Welcome To Llanfairfechan!
This version of the Llanfairfechan Community Web Portal is now closed and has been replaced. No further content will be added, and it is not being further developed or maintained.
The site's static content has been removed, and only the Forum and Guestbook entries remain, for posterity.
The replacement site can be accessed at the URL: http://www.llanfairfechan.org.uk
If you have bookmarked/favorited this site in your browser, we suggest that you remove the entry, and add the new URL. We also advise you to clear your browser's cache, to ensure that the new site displays correctly.
Contact firstname.lastname@example.org with any comments or questions about this Site.
Prince Llewelyn lived there
By DAVID GREENWOOD
HISTORY super sleuths yesterday unveiled crucial evidence proving an old North Wales manor house was the palace of Llewelyn, the last Welsh Prince of Wales.
Kathryn Pritchard Gibson, owner of Pen y Bryn in Abergwyngregyn, just off the A55 between Bangor and Llanfairfechan, spent the last 18 years establishing strong links between her house and and Welsh “royalty”.
Now three historians working on Open University-BBC 2 series History Mysteries think they've tracked down the conclusive proof she needs.
Nick Barratt, with special knowledge of medieval finance, Jonathan Foyle, an associate curator of historic royal places, and Miranda Krestovnikoff, natural historian, believe their findings could rewrite the history books.
Last night, Kathryn said she was thrilled with the outcome.
She added: "I bought the property without knowing its background, simply as a home in which to bring up my daughters Hannah, Alex and Emily. I didn't know anything about the local tradition that linked Pen y Bryn to Llywelyn's home.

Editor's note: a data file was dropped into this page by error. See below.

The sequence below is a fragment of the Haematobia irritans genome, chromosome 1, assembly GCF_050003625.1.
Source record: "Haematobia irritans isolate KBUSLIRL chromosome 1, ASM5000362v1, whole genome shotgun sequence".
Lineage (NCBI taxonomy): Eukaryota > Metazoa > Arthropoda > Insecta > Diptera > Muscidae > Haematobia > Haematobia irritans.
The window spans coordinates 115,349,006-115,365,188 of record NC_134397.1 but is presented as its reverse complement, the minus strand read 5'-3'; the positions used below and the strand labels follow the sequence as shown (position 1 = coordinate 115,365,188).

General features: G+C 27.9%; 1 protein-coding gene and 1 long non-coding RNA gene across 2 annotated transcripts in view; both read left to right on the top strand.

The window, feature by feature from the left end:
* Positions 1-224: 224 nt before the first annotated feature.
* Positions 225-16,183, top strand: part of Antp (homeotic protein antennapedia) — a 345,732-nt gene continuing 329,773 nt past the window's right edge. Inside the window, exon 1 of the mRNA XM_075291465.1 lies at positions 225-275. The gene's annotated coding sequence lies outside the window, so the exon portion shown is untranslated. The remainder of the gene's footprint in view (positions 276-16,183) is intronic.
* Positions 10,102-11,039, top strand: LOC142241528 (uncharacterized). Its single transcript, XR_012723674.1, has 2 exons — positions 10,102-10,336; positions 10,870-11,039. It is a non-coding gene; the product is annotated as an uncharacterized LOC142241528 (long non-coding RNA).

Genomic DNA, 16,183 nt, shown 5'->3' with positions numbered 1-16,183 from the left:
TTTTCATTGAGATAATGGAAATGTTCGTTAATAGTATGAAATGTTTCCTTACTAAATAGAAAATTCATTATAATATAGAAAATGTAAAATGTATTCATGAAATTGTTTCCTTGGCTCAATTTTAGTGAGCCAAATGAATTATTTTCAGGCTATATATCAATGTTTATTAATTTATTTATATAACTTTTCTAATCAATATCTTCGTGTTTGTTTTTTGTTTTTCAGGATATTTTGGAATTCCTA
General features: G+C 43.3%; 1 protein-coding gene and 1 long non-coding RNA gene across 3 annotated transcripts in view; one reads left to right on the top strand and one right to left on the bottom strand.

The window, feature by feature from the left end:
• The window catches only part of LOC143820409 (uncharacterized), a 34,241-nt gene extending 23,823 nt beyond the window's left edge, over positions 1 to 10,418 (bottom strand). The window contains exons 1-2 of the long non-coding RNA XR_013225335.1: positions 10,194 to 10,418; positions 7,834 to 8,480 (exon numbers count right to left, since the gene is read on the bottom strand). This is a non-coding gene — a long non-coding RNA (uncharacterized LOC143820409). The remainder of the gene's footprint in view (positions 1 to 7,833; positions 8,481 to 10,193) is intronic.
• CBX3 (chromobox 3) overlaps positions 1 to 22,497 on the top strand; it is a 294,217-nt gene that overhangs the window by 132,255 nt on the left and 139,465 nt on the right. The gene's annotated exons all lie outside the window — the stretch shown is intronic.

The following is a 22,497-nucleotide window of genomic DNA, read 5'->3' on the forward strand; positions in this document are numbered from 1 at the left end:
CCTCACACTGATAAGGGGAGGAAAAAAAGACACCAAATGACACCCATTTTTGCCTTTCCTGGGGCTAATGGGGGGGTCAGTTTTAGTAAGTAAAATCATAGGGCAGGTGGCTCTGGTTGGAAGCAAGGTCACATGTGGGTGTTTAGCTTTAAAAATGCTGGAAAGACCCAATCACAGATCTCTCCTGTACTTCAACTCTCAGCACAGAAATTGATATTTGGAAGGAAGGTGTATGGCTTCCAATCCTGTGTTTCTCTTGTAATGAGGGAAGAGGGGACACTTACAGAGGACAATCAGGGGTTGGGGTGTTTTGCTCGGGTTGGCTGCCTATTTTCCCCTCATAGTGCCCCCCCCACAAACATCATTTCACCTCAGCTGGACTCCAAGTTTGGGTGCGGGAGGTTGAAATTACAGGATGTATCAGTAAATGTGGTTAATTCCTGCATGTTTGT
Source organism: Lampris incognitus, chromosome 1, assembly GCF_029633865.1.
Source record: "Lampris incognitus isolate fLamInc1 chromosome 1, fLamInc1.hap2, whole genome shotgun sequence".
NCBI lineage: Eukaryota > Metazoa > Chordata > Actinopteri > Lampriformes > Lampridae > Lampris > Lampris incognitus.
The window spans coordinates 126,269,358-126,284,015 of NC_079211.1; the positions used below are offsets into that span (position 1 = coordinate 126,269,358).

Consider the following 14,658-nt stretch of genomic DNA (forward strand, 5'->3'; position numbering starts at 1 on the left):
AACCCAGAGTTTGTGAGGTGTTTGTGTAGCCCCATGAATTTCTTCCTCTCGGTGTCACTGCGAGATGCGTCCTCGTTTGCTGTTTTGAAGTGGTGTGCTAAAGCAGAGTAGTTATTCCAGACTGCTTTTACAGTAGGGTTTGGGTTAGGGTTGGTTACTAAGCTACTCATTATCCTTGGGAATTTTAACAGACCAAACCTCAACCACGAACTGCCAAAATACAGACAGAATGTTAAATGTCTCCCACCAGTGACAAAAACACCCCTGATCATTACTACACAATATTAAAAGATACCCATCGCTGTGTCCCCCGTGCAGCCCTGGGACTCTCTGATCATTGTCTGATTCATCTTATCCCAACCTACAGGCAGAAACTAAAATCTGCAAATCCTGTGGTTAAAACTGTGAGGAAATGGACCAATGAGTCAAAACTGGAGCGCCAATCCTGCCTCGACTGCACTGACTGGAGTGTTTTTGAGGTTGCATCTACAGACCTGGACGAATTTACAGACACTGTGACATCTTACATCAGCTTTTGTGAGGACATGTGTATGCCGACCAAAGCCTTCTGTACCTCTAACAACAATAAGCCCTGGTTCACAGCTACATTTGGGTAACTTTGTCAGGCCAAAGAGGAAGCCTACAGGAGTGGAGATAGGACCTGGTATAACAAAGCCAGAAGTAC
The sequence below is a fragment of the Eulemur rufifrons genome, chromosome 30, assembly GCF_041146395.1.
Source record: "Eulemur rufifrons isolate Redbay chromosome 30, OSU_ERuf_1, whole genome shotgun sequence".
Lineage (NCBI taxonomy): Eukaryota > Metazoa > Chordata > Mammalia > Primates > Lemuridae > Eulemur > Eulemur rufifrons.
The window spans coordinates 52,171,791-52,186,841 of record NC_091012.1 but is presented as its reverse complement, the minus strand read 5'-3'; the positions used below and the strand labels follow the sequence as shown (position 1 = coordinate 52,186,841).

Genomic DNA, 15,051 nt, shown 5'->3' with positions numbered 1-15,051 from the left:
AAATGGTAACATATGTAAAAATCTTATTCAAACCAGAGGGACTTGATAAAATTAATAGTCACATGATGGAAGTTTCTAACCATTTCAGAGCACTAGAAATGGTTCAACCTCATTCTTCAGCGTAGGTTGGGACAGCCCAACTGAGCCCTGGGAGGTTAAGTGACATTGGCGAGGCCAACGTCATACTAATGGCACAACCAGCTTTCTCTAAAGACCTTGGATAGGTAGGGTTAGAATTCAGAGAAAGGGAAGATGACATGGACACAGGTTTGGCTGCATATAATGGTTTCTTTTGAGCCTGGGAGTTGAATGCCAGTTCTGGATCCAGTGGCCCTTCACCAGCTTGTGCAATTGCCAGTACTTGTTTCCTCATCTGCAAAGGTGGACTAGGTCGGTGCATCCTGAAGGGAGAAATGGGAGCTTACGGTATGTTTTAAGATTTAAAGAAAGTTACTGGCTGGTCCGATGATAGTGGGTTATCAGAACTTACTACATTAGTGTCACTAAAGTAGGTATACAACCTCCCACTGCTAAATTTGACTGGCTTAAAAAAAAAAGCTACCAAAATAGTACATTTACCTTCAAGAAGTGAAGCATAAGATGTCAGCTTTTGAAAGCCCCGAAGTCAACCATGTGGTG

The house was advertised in 1988 simply as a 'manor house and chicken farm in need of renovation'. "Though I examined thousands of documents in archives in Britain and Europe the conclusive proof that confirmed the local tradition it is Llewelyn's palace, eluded me."
She jumped at the chance when the BBC offered to send in an independent team of experts.
"They examined the site and the documents and found conclusive proof. Pen y Bryn was the royal home of the Princes, and though part of the main structure was demolished to create a medieval manor house, the main part of Llewelyn's home still remains intact, incorporated into the house.
Show spokesman Greg Day said: “It is a fascinating story in a series which unearths mysteries, to prove or disprove theories and legends.
"As far as Pen y Bryn is concerned Nick looks for a link between the house and Llewellyn in the National Archives and found the crucial evidence that proves Kathryn is right.
"Jonathan spent most of his time exploring the house to find evidence of the 13th century."
He added. "Miranda met a local bard to learn more about the history surrounding Pen y Bryn."
Source: Daily Post, Saturday 28 January 2006. [web site] [e-Mail David Greenwood]
Also included in the article, but omitted for copyright reasons:
This story was also reported in the North Wales Weekly News. [Click here] to read this version of the story...
Guests: 1, Members: 0 ...
most ever online: : 43
(members: 0, guests: 43) on 12 Oct 10 : 21:37
© 2011 - Llanfairfechan Tourism & Amenities Association, except where noted. All other copyrights acknowledged.
Site Powered by the e107 Content Management System, © e107.org 2002/2003 and released under the GNU GPL license.
Site constructed and hosted by Sites4YourEyes, of Llanfairfechan